AS THE MUGHAL EMPIRE disintegrated many independent kingdoms, such as Avadh, were established. Its capital, Lucknow, rose to prominence when Asaf-ud-Daula, the fourth nawab, shifted his court here from Faizabad in 1775. The city was also North India’s cultural capital, and its nawabs, best remembered for their refined and extravagant lifestyles, were patrons of the arts. Under them music and dance flourished, and many buildings were erected. In 1856 the British annexed Lucknow and deposed its last nawab, Wajid Ali Shah. This incident helped instigate the Indian Mutiny of 1857, when the city witnessed one of the bloodiest episodes in colonial history.


Daily Once the most magnificent palace in Lucknow, Qaiser Bag , was built by Wajid Ali’ Shah (r.1847-56), the last nawabs. When the British recaptured Lucknow in 1858, they demolished many of the complex’s more fanciful structures, with their florid sculptures of mermaids and cherubs. However, the remaining buildings, although in ruins, hint at their former splendour. The Lal Baradarl now houses a fine arts academy as well as the archaeological section of the State Museum; the Pathar Wall Baradari is a school for Hindustani music; and the Safaid Baradari, now an office building, was where the nawab, dressed as a fakir, used to hold court. Only two wings of the residential quarters that once housed nawab’s vast harem remain. Carvings of fish, the nawabs’ royal emblem, adorn many of the structures. Nearby, lie two grand tombs, the Tomb of Saadat All Khan (the fifth nawab) and the Tomb of Khursbid Zadi, his wife. Under Nawab Wajid Ali Shah, Lucknow witnessed an artistic flowering. An aesthete who was not interested in governance, he devoted himself to poetry and music and is believed to have introduced the thuinri (a form of light classical music). Dance forms benefited as well, and the Lucknow gharaoa (school) of Kathak (see p28) reached new heights during his short reign, before he was deposed by the British in 1856 and exiled to Calcutta.


Named after Wajid Ali Shah’s favourite queen, Sikander Bagh was the royal pleasure garden of the nawabs. In 1857, British troops led by Sir Bolin Campbell relieved the siege of the Residency at this site. The National Botanica Gardens and Research Centre are now located in its grounds. To the west, the Shah Najaf Bambara has the tomb of Ghazi-ucl-din Haidar (the sixth nawab).


Built during Saadat Ali Khan’s reign (1798-1814), the Chattar Manzil (“Umbrella Palace”), derives its name from the umbrella-shaped gilt dome (chatter) crowning the structure. A basement (tehkhana) was built below the level of the Gomti river, so that its waters could keep the area cool in the summer. The build-) ing now houses the Central Drug Research Institute.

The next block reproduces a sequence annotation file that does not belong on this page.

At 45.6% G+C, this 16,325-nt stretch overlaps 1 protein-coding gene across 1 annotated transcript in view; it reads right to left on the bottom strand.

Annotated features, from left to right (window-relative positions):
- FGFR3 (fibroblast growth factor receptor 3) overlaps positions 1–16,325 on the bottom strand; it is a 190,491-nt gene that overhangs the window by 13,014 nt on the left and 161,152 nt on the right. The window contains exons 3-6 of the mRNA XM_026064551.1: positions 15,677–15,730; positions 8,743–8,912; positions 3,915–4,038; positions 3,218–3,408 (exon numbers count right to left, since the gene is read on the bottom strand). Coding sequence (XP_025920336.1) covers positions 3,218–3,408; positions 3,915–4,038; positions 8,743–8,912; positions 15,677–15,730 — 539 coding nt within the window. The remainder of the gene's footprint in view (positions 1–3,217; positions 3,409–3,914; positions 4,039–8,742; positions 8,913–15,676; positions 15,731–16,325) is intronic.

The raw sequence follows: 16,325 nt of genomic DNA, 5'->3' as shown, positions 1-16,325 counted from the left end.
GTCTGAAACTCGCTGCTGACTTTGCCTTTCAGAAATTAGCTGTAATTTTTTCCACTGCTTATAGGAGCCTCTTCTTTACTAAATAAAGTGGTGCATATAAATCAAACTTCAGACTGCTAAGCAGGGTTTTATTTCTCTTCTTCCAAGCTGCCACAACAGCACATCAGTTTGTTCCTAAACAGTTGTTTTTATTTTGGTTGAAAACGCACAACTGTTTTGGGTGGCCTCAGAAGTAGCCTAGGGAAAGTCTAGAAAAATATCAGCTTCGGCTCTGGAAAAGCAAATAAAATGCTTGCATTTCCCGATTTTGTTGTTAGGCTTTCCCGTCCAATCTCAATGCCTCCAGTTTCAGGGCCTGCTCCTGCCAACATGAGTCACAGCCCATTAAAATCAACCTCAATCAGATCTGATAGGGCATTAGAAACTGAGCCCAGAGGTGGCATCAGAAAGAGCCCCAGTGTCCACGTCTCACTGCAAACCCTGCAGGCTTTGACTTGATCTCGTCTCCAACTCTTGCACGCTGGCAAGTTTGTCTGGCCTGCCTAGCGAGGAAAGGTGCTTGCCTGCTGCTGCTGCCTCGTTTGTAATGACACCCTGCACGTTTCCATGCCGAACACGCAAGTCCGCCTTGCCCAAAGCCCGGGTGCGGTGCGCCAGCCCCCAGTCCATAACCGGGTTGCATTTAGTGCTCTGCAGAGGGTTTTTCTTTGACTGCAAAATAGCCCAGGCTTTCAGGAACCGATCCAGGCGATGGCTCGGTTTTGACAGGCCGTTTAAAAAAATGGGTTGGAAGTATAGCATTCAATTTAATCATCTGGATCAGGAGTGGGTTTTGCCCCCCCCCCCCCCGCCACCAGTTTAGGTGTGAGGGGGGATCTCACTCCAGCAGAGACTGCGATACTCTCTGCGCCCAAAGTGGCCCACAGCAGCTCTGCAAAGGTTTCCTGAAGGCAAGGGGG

Lucknow’s most haunting monuments are the desolate ruins of the Residency. This complex of buildings which grew around the large brick home of the Resident, was an exclusive British enclave, protected by fortifications. In 1857, all the city’s British citizens took refuge here (luring the five-month siege. Sir Henry Lawrence, the commander of the troops, expected relief to arrive within 15 days. But, it was 87 days before a force led by Sir I l enry Havelock broke through the ranks of sepoys, only to find themselves trapped inside. For the next seven weeks they faced constant bombardment, until Sir Colin Campbell finally retook the Residency on 17 November. By then, almost 2,000 people had died either from bullet wounds or from cholera and typhoid.

‘loday, the Residency looks lust as it did in 1857. In its small museum, the gaping holes made by cannon fire. arc still visible. The Model Room on the ground floor, has a model depicting British defences during the siege. lying below, are the cellars where the women and children took shelter. The cemetery near the ruined church, has the forlorn graves of those who died, including that of Sir Henry Lawrence. And Indian Martyrs’ Memorial stands opposite, on the banks of the Gomti river.


 Lucknow’s most distinctive architectural structures are the iinainbaras, or ceremonial halls used during vluharram . The Barba (“Great”) Irnambara, built by Asaf-ud- Daula in 1784, was essentially a famine relief project providing much-needed employment. It is said that while one group of workers were involved with its construction during the day, another group dismantled it at night. Elaborate gates lead to this sprawling, low edifice. Its most remarkable feature is a large hall, 50-m (16440 long and 15-m (49-ft) high, totally unsupported by pillars. Above it is the bhulbjulaiya, a labyrinth of balconies and passages. The Asafi Mosque and a stepwell also lie in the compound. Asaf-ud-Daula also erected the 18-m (59-ft) high Rumi Darwaza, just outside. This portal, embellished with lavish decorations, was the Imambara’s west facing entrance.

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